What makes a mentor a great one, is continuously validating where a student or a mentee is at in their journey.
What inspired you to get involved with DDC?
I first heard about the Double Discovery Center in the Spring of 2023, through this course I took at Columbia called "Equity and Access in Higher Education." One component of the class was to volunteer with the DDC for around four or more hours a week. I was paired with two high school juniors as their mentor, and I still keep up with those students to this day. It’s a full-circle experience because I’m providing them with the same support I received when navigating high school and the pre-college journey.
From your perspective, what are the road blocks youth in communities like Harlem and Washington Heights face around accessibility to mentoring programs?
One pretty major thing that a lot of the students I’ve worked with throughout my time here have shared is how difficult it is to receive attention or help from their guidance counselors. Oftentimes, they say they’re always so busy and can never find a time to meet with them. I’ve heard students say their guidance counselors or teachers have discouraged them from applying to programs that can offer them pathways to higher education. That has been very disheartening to hear. Sometimes youth feel pressured to stay within certain levels, and that doesn’t allow them to reach their full potential.
How is DDC filling the gap when it comes to ensuring higher education is accessible for first-generation students?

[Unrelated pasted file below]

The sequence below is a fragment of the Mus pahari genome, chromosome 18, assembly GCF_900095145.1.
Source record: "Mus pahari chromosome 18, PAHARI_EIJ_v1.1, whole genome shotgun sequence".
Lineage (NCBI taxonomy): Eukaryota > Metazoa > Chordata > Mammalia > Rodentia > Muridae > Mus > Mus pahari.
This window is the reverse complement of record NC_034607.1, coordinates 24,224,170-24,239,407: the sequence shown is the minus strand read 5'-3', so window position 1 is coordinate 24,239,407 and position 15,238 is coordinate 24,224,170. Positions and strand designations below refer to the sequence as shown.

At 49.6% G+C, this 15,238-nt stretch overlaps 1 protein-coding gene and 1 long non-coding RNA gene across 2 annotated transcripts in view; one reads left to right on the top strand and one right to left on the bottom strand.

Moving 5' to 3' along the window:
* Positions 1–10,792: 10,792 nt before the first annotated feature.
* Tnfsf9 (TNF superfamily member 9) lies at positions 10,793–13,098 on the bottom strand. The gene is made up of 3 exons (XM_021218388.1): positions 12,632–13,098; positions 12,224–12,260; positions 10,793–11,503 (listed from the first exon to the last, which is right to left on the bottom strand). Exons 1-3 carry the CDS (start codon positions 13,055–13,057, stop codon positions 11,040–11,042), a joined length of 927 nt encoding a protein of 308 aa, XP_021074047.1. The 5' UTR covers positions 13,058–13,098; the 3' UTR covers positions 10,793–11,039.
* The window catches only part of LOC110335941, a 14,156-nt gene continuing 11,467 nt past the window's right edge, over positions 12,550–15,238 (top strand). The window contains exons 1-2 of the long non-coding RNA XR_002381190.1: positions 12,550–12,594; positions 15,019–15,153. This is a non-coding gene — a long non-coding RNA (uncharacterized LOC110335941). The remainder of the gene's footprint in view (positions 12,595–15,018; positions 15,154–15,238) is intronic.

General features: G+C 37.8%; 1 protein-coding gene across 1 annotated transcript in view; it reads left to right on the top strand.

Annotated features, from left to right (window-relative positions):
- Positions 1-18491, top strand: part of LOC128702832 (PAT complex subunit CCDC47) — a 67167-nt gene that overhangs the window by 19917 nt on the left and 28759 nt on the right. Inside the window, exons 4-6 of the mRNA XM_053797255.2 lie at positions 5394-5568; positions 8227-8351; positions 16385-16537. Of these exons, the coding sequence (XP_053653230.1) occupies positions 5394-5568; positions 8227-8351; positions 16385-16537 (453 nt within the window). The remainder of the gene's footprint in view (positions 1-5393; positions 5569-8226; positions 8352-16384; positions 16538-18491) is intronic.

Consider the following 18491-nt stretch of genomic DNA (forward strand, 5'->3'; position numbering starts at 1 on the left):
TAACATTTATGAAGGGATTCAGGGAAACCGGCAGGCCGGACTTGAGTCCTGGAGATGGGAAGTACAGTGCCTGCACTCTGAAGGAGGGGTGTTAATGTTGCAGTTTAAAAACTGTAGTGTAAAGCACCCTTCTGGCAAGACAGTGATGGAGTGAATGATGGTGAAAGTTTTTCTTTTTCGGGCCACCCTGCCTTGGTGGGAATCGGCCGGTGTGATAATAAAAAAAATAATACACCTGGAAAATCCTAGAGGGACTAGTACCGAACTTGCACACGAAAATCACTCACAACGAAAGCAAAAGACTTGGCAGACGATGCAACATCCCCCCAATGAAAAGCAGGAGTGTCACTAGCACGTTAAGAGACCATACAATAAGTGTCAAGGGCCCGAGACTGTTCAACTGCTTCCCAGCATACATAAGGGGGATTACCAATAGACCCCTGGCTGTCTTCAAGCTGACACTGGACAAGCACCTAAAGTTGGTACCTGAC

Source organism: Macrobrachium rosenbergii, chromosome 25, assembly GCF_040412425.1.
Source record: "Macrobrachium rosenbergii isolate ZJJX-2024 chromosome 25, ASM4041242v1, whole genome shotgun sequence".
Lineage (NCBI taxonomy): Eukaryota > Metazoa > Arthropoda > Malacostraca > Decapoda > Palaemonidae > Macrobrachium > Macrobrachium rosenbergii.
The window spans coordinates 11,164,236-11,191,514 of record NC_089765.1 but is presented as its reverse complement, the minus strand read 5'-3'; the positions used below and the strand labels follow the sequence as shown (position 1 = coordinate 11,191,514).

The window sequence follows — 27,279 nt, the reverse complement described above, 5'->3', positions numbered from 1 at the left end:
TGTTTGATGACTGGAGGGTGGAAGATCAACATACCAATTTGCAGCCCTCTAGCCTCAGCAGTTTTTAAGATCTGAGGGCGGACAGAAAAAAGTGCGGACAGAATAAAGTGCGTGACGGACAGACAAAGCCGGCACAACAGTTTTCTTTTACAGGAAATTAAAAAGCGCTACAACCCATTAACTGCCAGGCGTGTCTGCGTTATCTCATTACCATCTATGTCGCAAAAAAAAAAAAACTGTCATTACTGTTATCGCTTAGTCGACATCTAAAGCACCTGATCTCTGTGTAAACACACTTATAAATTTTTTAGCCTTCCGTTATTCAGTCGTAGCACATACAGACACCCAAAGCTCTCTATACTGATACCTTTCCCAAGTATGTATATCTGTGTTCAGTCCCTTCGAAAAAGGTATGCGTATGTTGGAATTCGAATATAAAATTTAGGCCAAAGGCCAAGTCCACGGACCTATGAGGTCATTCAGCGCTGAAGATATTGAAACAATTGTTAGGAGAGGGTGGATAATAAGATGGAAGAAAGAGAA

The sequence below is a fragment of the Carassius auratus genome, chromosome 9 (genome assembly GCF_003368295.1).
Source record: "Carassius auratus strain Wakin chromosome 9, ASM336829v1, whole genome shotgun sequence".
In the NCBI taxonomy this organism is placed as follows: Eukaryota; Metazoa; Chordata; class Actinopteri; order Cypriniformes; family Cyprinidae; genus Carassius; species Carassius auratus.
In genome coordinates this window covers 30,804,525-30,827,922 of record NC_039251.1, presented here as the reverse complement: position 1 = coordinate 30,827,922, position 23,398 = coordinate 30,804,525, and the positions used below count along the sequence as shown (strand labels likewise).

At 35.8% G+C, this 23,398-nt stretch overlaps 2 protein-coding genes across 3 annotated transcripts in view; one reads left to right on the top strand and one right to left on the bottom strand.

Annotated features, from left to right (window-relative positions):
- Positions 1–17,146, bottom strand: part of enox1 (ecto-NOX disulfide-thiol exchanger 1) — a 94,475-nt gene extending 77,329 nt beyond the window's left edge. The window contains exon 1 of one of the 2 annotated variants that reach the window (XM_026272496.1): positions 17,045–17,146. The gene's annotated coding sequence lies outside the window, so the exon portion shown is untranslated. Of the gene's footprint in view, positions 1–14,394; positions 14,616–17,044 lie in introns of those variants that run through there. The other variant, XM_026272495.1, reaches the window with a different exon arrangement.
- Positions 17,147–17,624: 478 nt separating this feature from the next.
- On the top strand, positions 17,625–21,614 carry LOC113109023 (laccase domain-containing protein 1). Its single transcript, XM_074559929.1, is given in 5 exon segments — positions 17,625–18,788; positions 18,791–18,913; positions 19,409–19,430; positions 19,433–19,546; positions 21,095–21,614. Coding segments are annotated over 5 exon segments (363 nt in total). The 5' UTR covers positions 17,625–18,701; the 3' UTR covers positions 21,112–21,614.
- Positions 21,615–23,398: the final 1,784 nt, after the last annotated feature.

The Double Discovery Center shows youth that they’re deserving of resources and opportunities by cultivating an environment of empowerment. Sometimes, I see new students come in and they seem very shy because all of the students are coming from different high schools, but as they go through classes together, they start sharing different scholarship opportunities and resources, which I think is really awesome to see. Sometimes it’s not even the adults in the room who are facilitating these connections, it’s the students themselves who are really building community.
DDC is providing an amazing model for support and healthy communication. The students come out of the program feeling confident not only in the expanded knowledge they’ve garnered through the program’s offerings but also in the experiences they already had before going to DDC.
Sometimes it’s not even the adults in the room who are facilitating these connections, it’s the students themselves who are really building community.
Any book recommendations for young scholars and students?
As an English major, I’ve encountered so many amazing texts and authors, but my favorite book that I love to recommend is Invisible Man by Ralph Ellison. I would also say The Privileged Poor by Anthony Abraham Jack, which I read in my "Equity and Access in Higher Education" course. It’s a really important book in terms of understanding college life. A third choice would be 100 Years of Solitude by Gabriel García Márquez.